Flaws in a national databank that helps determine the value of houses across Canada have helped fuel inflation in home prices, putting mortgage lenders and borrowers at greater risk, key players in the housing sector have warned.
Documents obtained by The Globe and Mail detailing confidential statements from banks, appraisers and mortgage insurers show rising worry over the use of a database operated by the Canada Mortgage and Housing Corporation (CMHC). The documents suggest the data are flawed and help push home prices up.
Introduced in 1996 as a way for the CMHC, banks and other lenders to quickly and inexpensively determine how much money can be lent against a residential property, the database known as Emili is relied upon too heavily by lenders, the documents suggest.
Emili is an automated system that uses figures such as recent sales of nearby homes to gauge values, without sending an actual appraiser to the address. However, the potential margin of error in calculations may pose significant problems. For home buyers, or homeowners with home-equity lines of credit, an inaccurate valuation by the database could allow them to overpay or borrow much too heavily for the home, industry members argue.
For banks, it could mean the collateral they have against the mortgage is not worth as much as believed.
"Although it provides very rapid responses, this automated approval system has significant shortcomings," says one industry respondent in the documents, which were obtained by The Globe and Mail through access to information requests.
Because the database does not evaluate a specific property, but uses generalities to determine the risk level of a mortgage, "CMHC insured loans are often granted without truly taking into account the property's market value," the respondent says. "This poses a real danger of altering housing market data."
CMHC is the largest mortgage insurer in the country. The documents, from May, were part of a process by the federal banking regulator, the Office of the Superintendent of Financial Institutions (OSFI), to determine whether Canada's mortgage lending rules needed to be tightened.
Though it is not possible to know who is responsible for each comment, since the names of each industry player are redacted to comply with privacy laws, numerous parties flagged concerns about the accuracy of Emili data in gauging home values. Groups who responded to the call for comments include the country's major banks, real estate associations, representatives of the appraisal industry, mortgage insurers, and mortgage brokers.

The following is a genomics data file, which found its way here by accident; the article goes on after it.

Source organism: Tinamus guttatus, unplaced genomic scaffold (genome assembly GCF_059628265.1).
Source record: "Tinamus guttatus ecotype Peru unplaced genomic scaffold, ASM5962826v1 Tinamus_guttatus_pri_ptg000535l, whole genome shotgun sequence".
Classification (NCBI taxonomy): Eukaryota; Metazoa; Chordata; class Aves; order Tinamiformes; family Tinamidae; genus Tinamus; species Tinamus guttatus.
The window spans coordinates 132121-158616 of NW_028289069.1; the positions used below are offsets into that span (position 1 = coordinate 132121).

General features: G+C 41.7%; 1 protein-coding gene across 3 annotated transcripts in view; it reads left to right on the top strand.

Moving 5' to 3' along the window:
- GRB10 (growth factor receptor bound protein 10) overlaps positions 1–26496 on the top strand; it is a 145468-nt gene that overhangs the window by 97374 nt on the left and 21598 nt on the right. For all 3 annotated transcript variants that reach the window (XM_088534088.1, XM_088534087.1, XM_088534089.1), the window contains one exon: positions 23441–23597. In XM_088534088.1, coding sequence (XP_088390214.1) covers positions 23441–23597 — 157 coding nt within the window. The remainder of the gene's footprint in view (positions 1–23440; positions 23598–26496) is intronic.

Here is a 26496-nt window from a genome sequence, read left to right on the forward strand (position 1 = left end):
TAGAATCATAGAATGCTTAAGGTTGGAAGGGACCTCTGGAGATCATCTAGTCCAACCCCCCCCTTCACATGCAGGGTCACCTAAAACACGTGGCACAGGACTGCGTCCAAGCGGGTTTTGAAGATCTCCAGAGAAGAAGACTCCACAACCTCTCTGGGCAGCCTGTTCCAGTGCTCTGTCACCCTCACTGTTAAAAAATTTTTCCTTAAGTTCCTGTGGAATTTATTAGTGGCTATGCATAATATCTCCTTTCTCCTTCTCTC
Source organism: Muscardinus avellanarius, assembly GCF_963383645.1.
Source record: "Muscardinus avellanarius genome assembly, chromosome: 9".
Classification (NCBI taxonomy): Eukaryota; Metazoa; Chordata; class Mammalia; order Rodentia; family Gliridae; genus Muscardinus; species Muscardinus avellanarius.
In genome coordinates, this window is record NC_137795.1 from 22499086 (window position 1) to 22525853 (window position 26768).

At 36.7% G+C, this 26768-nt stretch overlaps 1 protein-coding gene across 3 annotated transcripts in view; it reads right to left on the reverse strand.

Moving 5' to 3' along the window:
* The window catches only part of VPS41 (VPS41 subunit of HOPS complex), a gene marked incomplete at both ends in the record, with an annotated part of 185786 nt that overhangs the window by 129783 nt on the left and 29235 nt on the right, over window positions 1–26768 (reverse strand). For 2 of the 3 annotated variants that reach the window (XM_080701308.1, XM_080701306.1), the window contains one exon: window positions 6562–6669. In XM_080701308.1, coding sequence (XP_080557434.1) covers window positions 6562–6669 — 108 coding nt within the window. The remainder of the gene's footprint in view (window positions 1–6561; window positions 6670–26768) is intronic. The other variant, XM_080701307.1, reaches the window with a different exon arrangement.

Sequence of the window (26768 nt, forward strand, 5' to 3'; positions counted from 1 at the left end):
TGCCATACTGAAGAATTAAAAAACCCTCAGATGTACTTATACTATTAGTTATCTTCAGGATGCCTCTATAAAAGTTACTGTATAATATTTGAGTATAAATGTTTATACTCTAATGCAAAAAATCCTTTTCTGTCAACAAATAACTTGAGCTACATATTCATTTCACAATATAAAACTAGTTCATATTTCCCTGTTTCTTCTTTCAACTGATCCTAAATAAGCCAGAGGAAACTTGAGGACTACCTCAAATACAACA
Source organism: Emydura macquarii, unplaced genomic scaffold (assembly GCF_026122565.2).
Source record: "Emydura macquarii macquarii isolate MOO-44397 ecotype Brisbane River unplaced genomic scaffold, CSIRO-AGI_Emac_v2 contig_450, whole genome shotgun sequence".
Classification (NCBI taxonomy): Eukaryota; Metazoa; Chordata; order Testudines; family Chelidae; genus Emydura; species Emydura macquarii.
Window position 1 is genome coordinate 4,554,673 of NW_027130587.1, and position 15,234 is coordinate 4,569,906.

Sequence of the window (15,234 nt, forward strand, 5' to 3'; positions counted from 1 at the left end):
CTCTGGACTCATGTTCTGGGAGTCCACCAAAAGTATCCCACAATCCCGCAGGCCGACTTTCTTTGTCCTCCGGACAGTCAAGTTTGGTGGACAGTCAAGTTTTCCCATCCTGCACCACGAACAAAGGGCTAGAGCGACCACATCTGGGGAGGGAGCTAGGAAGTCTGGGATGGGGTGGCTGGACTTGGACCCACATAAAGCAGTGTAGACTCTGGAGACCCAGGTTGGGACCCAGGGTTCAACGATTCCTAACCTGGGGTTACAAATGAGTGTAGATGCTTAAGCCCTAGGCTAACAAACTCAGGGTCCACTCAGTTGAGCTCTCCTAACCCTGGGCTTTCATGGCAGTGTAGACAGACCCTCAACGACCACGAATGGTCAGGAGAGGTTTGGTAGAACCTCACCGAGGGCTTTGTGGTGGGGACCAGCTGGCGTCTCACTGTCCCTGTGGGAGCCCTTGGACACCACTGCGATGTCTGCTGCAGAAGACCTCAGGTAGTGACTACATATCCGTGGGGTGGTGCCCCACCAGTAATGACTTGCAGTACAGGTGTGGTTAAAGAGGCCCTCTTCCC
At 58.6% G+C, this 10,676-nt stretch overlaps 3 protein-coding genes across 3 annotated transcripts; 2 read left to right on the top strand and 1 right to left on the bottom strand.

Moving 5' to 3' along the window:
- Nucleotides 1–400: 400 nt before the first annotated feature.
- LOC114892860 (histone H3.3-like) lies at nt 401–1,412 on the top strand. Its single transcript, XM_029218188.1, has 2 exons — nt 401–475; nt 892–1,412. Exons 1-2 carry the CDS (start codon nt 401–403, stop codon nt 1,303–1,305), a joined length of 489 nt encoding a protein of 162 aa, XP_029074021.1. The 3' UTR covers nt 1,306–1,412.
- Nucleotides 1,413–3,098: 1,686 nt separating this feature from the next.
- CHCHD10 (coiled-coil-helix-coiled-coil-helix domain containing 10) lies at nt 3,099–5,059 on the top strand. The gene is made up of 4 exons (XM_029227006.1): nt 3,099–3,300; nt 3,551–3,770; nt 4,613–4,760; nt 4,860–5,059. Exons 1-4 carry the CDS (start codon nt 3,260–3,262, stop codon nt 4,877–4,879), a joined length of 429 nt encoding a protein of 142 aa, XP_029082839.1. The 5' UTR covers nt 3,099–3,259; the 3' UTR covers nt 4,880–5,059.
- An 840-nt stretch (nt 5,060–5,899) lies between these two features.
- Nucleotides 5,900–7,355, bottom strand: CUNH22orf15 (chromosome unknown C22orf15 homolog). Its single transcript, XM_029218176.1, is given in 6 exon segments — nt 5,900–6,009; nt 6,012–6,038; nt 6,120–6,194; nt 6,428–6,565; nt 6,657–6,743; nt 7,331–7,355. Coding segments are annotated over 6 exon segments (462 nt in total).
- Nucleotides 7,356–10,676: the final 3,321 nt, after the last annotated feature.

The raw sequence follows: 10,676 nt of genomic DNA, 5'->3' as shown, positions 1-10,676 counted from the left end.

OSFI advised banks this summer to take a closer look at how they determine housing values, and to make more effort to do more in-person appraisals. However, when those new guidelines were announced, there was no indication of the extent of the concerns raised in private by industry, and the heightened level of concern over the accuracy of Emili data.
Known as an automated value model (AVM), Emili is used to estimate whether a mortgage or a refinancing is risky or not. When financial players, including CMHC, use Emili, they submit a proposed value to the database, which then responds by saying whether the value fits within the range for that community or not. However, the database can not tell whether the actual property is worth that much.
"It allows people to pay too much for a property," Rick Sieb, president of Intercity Appraisals Ltd. in Vancouver, said in an interview. "If the property is worth $300, and somebody comes through and the realtor has convinced him to pay $330, so he's 10 per cent out, and they submit it through Emili or another AVM, it will just say 'yeah, that's fine for that area," Mr. Sieb said. "So the lender still lends the money, the guy still buys it, and the only person hurt in the whole deal is the person who paid too much."
The Canadian housing market has been on a tear for much of the past decade but is now showing signs of petering out. During that time, consumers took on record-high levels of mortgage debt, a situation that has troubled Finance Minister Jim Flaherty, who sought to cool the housing market to prevent it from overheating any more and ultimately crashing. His goal has been to steer it towards a so-called soft landing. The latest market data suggest house sales have been falling since he tightened the rules.
During a hot housing market, a wider margin of error on estimated values was less of a concern, since there is smaller likelihood a mortgage or loan refinancing will end up under water. But if the market starts to fall, as some economists expect, the accuracy of appraisals becomes paramount. When a lender is forced to liquidate a home in the event of a default, it could incur a loss. In the case of CMHC, the federal government would be left picking up the tab.
Automated systems such as CMHC's Emili emerged because they are a fast and inexpensive way to gauge the value of a property, instead of paying for an appraiser. When CMHC launched Emili, it said the move would move "application approval times from days to seconds." Emili is also used by banks on mortgages where the down payment is over 20 per cent.
Asked about the documents, a spokesperson for the CMHC said in an e-mailed statement on Wednesday that the corporation uses appraisals "where appropriate." The spokesperson added that Emili "relies on a number of different factors and models beyond home resale data" to determine risk, but did not elaborate.
The documents also suggest blunt estimates on home valuations may have resulted in higher CMHC premiums paid by consumers on insured mortgages.